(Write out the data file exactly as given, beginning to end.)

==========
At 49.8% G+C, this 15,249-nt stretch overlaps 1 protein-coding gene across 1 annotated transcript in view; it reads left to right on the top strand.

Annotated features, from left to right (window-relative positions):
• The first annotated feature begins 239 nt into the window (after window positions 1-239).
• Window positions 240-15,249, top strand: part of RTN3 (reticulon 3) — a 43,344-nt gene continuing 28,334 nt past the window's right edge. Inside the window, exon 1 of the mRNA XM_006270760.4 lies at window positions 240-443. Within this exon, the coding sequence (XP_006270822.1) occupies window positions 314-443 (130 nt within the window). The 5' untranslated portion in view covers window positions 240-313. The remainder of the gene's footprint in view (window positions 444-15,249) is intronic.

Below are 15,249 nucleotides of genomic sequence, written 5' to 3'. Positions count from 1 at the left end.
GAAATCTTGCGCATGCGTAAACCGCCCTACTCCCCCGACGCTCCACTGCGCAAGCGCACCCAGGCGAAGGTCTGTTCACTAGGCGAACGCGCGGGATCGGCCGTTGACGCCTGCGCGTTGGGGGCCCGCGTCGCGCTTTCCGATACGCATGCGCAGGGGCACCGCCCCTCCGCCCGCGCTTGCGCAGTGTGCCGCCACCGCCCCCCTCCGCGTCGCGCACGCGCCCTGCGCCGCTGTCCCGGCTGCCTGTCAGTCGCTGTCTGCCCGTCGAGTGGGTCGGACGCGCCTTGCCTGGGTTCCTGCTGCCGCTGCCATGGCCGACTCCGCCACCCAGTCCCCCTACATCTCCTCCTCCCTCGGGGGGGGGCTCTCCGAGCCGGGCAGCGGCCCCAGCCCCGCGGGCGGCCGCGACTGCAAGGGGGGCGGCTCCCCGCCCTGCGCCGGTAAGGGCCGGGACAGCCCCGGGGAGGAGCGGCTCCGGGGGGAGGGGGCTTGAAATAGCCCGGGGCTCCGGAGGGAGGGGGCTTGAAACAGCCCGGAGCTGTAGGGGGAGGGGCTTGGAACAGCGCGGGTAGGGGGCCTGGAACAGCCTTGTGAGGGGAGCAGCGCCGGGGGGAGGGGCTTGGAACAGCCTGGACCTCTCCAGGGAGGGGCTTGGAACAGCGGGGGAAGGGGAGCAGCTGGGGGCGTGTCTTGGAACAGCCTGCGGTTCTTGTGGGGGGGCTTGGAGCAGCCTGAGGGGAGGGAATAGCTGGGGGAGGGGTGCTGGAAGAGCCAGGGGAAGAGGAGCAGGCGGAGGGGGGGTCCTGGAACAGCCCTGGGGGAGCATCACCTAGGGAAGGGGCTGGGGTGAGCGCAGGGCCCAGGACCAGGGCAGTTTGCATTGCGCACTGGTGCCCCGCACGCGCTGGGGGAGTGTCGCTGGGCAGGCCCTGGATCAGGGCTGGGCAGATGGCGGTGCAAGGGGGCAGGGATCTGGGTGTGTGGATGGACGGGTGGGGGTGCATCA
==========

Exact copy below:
At 49.8% G+C, this 15,249-nt stretch overlaps 1 protein-coding gene across 1 annotated transcript in view; it reads left to right on the top strand.

Annotated features, from left to right (window-relative positions):
• The first annotated feature begins 239 nt into the window (after window positions 1-239).
• Window positions 240-15,249, top strand: part of RTN3 (reticulon 3) — a 43,344-nt gene continuing 28,334 nt past the window's right edge. Inside the window, exon 1 of the mRNA XM_006270760.4 lies at window positions 240-443. Within this exon, the coding sequence (XP_006270822.1) occupies window positions 314-443 (130 nt within the window). The 5' untranslated portion in view covers window positions 240-313. The remainder of the gene's footprint in view (window positions 444-15,249) is intronic.

Below are 15,249 nucleotides of genomic sequence, written 5' to 3'. Positions count from 1 at the left end.
GAAATCTTGCGCATGCGTAAACCGCCCTACTCCCCCGACGCTCCACTGCGCAAGCGCACCCAGGCGAAGGTCTGTTCACTAGGCGAACGCGCGGGATCGGCCGTTGACGCCTGCGCGTTGGGGGCCCGCGTCGCGCTTTCCGATACGCATGCGCAGGGGCACCGCCCCTCCGCCCGCGCTTGCGCAGTGTGCCGCCACCGCCCCCCTCCGCGTCGCGCACGCGCCCTGCGCCGCTGTCCCGGCTGCCTGTCAGTCGCTGTCTGCCCGTCGAGTGGGTCGGACGCGCCTTGCCTGGGTTCCTGCTGCCGCTGCCATGGCCGACTCCGCCACCCAGTCCCCCTACATCTCCTCCTCCCTCGGGGGGGGGCTCTCCGAGCCGGGCAGCGGCCCCAGCCCCGCGGGCGGCCGCGACTGCAAGGGGGGCGGCTCCCCGCCCTGCGCCGGTAAGGGCCGGGACAGCCCCGGGGAGGAGCGGCTCCGGGGGGAGGGGGCTTGAAATAGCCCGGGGCTCCGGAGGGAGGGGGCTTGAAACAGCCCGGAGCTGTAGGGGGAGGGGCTTGGAACAGCGCGGGTAGGGGGCCTGGAACAGCCTTGTGAGGGGAGCAGCGCCGGGGGGAGGGGCTTGGAACAGCCTGGACCTCTCCAGGGAGGGGCTTGGAACAGCGGGGGAAGGGGAGCAGCTGGGGGCGTGTCTTGGAACAGCCTGCGGTTCTTGTGGGGGGGCTTGGAGCAGCCTGAGGGGAGGGAATAGCTGGGGGAGGGGTGCTGGAAGAGCCAGGGGAAGAGGAGCAGGCGGAGGGGGGGTCCTGGAACAGCCCTGGGGGAGCATCACCTAGGGAAGGGGCTGGGGTGAGCGCAGGGCCCAGGACCAGGGCAGTTTGCATTGCGCACTGGTGCCCCGCACGCGCTGGGGGAGTGTCGCTGGGCAGGCCCTGGATCAGGGCTGGGCAGATGGCGGTGCAAGGGGGCAGGGATCTGGGTGTGTGGATGGACGGGTGGGGGTGCATCA